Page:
• Enjoy a quiet cup of coffee (or two or three)
  • Pursue introvert-friendly activities, like cooking, writing, or gardening
  • Venture out to a new cafe or restaurant on my own
  • Go to a park for a walk and some reading
  • Plan a solo weekend trip and go wherever I want to go
  • Just think, relax, and listen to my favorite music at home
  • Literally dance like nobody’s watching

I like being able to spend an entire quiet Saturday reading, going for walks, and having zero schedule. Could I do that while in a long-term relationship? Absolutely. But I like the way things are right now, and am more comfortable with my introverted ways and solo lifestyle than I’ve ever been. My introverted energy reserves are being put toward other areas of my life right now. If an introvert wants to make emotional space for a relationship, they will, and they will not take that decision lightly.

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What Introverts Would Actually Want in a Relationship… but Only if They’re Looking

Because introverts value — and need — solitude and independence, we will only be happy in a relationship if we are with someone who respects and tries to understand that. Because we spend so much time in our own heads, we still need to feel like ourselves and have the space to recharge. 

Introverts need to be with someone who can recognize when their introverted partner needs to leave a room. Who gives them advance notice for an event that could be overstimulating, like a giant family reunion. Who is cool with sometimes making separate weekend plans. Who is willing to compromise, as in, “We’ll spend a couple of hours at the party, then come home and make dinner and watch a movie.”

To be candid, I learned that lesson the hard way and spent too much time thinking about what a relationship “should” be vs. what I actually wanted. Going along for evenings out when I didn’t want to and playing into an image of a “fake extrovert.” Making myself seem less “boring” — yet another misconception about introverts — so that someone else wouldn’t get bored with me. But today, I want people to see me as an introvert. To understand that I am a person who prefers taking solo trips rather than large group (or couples) vacations, who relishes a weekend spent 100 percent alone with zero plans rather than one full of dates. That’s me, no apologies.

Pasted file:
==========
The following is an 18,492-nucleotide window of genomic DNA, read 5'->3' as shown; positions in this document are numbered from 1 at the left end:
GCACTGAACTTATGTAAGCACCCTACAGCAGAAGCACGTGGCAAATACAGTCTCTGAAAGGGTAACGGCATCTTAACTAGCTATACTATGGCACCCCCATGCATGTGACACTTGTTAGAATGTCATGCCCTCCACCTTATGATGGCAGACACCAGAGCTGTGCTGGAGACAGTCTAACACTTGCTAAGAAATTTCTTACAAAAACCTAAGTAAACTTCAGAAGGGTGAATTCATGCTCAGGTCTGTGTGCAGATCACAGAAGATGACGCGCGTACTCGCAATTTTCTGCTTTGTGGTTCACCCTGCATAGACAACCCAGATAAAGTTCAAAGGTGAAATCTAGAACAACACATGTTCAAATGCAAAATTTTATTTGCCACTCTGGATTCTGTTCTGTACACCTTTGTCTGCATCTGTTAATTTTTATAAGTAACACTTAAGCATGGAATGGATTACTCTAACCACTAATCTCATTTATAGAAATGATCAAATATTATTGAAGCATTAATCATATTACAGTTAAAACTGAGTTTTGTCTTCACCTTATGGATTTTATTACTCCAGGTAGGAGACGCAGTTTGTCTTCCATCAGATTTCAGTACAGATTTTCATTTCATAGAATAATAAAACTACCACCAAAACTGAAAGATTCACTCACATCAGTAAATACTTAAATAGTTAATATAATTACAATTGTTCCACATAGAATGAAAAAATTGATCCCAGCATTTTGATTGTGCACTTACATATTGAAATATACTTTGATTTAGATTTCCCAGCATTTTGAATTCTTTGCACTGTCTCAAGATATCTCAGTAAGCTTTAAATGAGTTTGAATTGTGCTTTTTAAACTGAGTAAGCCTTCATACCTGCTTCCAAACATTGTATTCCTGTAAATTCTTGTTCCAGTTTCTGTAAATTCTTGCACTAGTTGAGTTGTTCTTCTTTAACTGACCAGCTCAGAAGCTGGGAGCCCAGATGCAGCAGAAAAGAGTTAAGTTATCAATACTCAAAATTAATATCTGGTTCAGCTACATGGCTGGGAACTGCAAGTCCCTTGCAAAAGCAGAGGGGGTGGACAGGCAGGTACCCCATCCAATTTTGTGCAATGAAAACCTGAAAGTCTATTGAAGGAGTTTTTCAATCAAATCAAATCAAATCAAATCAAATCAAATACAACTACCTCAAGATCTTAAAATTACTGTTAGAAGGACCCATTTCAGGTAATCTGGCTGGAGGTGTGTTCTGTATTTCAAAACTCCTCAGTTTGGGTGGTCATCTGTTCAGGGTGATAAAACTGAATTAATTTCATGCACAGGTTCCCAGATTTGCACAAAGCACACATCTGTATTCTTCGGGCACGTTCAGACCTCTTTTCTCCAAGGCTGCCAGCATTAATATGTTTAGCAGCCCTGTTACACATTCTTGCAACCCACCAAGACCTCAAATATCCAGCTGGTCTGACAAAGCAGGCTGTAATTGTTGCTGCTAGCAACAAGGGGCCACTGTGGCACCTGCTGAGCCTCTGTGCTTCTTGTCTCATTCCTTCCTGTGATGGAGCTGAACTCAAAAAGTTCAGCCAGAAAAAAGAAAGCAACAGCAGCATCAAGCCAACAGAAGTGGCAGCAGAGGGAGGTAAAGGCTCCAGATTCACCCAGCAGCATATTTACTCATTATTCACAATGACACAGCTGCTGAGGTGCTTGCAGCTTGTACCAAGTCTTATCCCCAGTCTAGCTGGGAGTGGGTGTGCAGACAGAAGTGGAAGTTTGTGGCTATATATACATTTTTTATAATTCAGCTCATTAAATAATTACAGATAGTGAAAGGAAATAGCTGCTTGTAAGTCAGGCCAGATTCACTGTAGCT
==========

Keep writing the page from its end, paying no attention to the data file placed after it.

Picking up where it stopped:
The 21st century makes pursuing a relationship both more difficult and easier for introverts. Some introverts may like dating apps because there’s a more distant getting-to-know-you period of chatting ahead of meeting. But some, like me, know that going out and making small talk with a stranger isn’t right for them. I’d rather stay home and read, FaceTime with family or a close friend, go to the movies with a few coworkers, go for a walk or run, put on some music and do chores around the house, or, frankly, go to the dentist. And sure, sometimes starting with small talk is how you get to know someone, but doing that over and over? No, thank you. 

And one last note to friends and family of single introverts: Please do not set us up if we don’t want to be set up (and yes, we know when you’re being sneaky about it!). No, we don’t want to meet your friend-of-a-friend, or your cousin’s roommate, or that person you keep running into at the coffee shop. We’re sure they’re very nice, but we’re not interested right now. 

Introverts are not averse to relationships. But please respect the happily single introverts. Know that many of us who are single are perfectly content. As very introspective people, we know ourselves well enough to be confident in that choice. Life as a single introvert is not lonely; it’s one in which we value our alone time, appreciate our introverted lifestyle, and are truly comfortable being ourselves.